Dissecting the Java Virtual Machine


   The Hotspot JVM is a pretty complex piece of software and this detailed article aims to provide a good starting point and lower the barrier for developers willing to contribute to Hotspot (and related) projects or even build their own cutomized Java virtual machine from the Hotspot codebase. It is the result of digging through a number of resources over the internet, the Java Virtual Machine Specification (7th edition), a number of research document written on the JVM and a decent amount of digging through and experimenting with the codebase. Content is simplified as much as possible. In order to be able to try out the tips in this guide you should have a development environment for the Hotspot JVM - see this article for details on how to do it.

   The source code is all there! One of the great aspects of open source software. You just have to understand how to deal with it :- )) First we will provide an overview of the architecture and data structures used by the Hotspot JVM, then we will provide an overview of how such a stack-based approach works in terms of Hotspot, give an overview of the Hotpost codebase and how it maps to the concrete components and at the end we will give guidelines on how to debug the Hotspot JVM.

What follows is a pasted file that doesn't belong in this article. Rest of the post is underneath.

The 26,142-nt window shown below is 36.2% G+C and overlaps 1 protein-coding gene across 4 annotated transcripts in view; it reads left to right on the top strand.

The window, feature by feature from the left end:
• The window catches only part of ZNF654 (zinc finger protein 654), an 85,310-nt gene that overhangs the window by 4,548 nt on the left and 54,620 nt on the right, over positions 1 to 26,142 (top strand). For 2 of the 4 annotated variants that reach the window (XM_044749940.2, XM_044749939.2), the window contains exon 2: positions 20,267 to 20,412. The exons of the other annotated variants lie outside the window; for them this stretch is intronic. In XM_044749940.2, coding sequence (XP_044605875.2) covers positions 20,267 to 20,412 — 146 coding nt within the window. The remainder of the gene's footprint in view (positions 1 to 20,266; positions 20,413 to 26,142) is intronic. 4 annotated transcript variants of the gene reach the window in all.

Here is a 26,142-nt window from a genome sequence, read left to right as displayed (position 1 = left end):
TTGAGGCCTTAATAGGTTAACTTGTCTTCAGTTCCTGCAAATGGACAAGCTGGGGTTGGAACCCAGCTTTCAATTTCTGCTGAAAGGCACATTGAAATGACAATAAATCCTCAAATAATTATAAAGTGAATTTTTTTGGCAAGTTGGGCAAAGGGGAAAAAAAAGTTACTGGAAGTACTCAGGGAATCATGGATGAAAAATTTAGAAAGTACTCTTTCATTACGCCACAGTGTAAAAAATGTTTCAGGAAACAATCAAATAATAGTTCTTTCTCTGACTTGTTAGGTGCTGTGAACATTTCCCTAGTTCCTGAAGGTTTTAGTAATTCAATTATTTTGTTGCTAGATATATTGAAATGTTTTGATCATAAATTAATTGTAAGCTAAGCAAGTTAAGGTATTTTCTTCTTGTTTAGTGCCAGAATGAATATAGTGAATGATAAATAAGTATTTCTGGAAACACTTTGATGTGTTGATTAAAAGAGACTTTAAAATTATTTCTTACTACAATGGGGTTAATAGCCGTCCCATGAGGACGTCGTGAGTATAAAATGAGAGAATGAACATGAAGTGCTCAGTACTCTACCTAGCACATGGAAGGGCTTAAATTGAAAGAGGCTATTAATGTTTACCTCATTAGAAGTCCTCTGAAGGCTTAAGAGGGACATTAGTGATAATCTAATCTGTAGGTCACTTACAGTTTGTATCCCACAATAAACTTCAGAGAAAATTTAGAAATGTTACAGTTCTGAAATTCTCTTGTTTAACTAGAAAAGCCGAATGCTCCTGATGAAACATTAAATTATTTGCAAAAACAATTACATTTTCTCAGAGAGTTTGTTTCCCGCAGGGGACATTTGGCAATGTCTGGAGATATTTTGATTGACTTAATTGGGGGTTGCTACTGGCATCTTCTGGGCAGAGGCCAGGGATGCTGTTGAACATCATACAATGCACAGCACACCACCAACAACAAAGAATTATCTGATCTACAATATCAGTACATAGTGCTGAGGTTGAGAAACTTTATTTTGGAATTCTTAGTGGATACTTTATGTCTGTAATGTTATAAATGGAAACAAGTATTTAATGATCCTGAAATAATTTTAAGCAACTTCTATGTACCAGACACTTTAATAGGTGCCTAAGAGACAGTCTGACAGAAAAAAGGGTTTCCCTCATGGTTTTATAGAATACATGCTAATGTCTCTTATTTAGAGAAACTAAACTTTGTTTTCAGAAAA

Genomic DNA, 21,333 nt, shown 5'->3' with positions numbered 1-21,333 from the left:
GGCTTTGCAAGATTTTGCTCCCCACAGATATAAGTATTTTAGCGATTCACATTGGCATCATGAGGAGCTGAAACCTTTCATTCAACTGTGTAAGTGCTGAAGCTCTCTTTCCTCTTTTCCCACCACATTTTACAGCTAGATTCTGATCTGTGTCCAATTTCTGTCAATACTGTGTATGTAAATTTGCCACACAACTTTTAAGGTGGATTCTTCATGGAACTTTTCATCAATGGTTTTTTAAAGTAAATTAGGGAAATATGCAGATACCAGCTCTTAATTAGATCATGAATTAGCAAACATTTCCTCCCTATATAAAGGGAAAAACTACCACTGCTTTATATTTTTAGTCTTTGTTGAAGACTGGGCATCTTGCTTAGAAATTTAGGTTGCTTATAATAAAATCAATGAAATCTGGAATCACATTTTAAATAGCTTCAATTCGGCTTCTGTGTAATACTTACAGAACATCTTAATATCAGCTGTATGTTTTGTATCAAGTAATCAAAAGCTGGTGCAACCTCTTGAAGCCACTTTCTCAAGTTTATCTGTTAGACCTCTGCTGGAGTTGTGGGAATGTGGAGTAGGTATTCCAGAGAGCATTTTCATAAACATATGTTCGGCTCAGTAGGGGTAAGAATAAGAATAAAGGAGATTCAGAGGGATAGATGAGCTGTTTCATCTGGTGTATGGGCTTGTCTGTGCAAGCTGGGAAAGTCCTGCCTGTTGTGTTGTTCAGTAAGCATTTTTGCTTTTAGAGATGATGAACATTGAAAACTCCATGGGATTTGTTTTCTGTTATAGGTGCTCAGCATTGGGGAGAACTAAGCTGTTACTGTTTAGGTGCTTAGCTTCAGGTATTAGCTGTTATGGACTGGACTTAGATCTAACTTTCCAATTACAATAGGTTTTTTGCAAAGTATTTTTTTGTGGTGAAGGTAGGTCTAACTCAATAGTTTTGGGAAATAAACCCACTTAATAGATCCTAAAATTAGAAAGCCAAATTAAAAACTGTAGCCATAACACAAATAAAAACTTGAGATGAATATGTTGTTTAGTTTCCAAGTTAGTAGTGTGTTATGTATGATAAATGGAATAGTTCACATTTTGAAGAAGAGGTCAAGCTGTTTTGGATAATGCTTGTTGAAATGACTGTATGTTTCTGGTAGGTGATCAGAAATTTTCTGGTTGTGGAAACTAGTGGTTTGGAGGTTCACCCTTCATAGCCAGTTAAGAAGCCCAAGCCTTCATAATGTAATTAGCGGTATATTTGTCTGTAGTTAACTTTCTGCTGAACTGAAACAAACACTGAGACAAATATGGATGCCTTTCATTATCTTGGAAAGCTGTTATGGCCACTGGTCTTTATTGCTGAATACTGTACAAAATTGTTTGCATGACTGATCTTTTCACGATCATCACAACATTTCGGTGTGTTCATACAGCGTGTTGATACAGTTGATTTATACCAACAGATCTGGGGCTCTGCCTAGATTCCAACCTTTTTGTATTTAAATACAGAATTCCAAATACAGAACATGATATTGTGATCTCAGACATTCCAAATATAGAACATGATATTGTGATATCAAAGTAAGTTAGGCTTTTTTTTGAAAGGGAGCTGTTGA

Throughout the article we will refer to <OpenJDK_repo> which is the local clone of the root OpenJDK repository (currently http://hg.openjdk.java.net/jdk8/tl) along with its child repositories.

   Let's get started :- ))


Virtual Machine Basics

There are basically two types of virtual machines for interpreted programming languages - stack-based (like the Hotspot JVM) and register-based (like the Dalvik JVM) that basically provides the same set of features:

   - compilation of source language into VM specific bytecode;
   - data structures to contains instructions and operands (the data the instructions process);
   - a call stack for function call operations;
   - an ‘Instruction Pointer’ (IP) pointing to the next instruction to execute;
   - a virtual ‘CPU’ – the instruction dispatcher that:
      - fetches the next instruction (addressed by the instruction pointer);
      - decodes the operands;
      - executes the instruction.

   The difference between the two approaches is in the mechanism used for storing and retrieving operands and their results.

Note: The information above is derived from a blog post by Mark Sinnathamby that provides a great comparison between stack-based and register-based virtual machines - see references at the end.

   Traditionally, most virtual machines intended for actual execution are stack-based, a trend that started with Pascal's Pmachine and continues today with Java's JVM and Microsoft's .Net environment.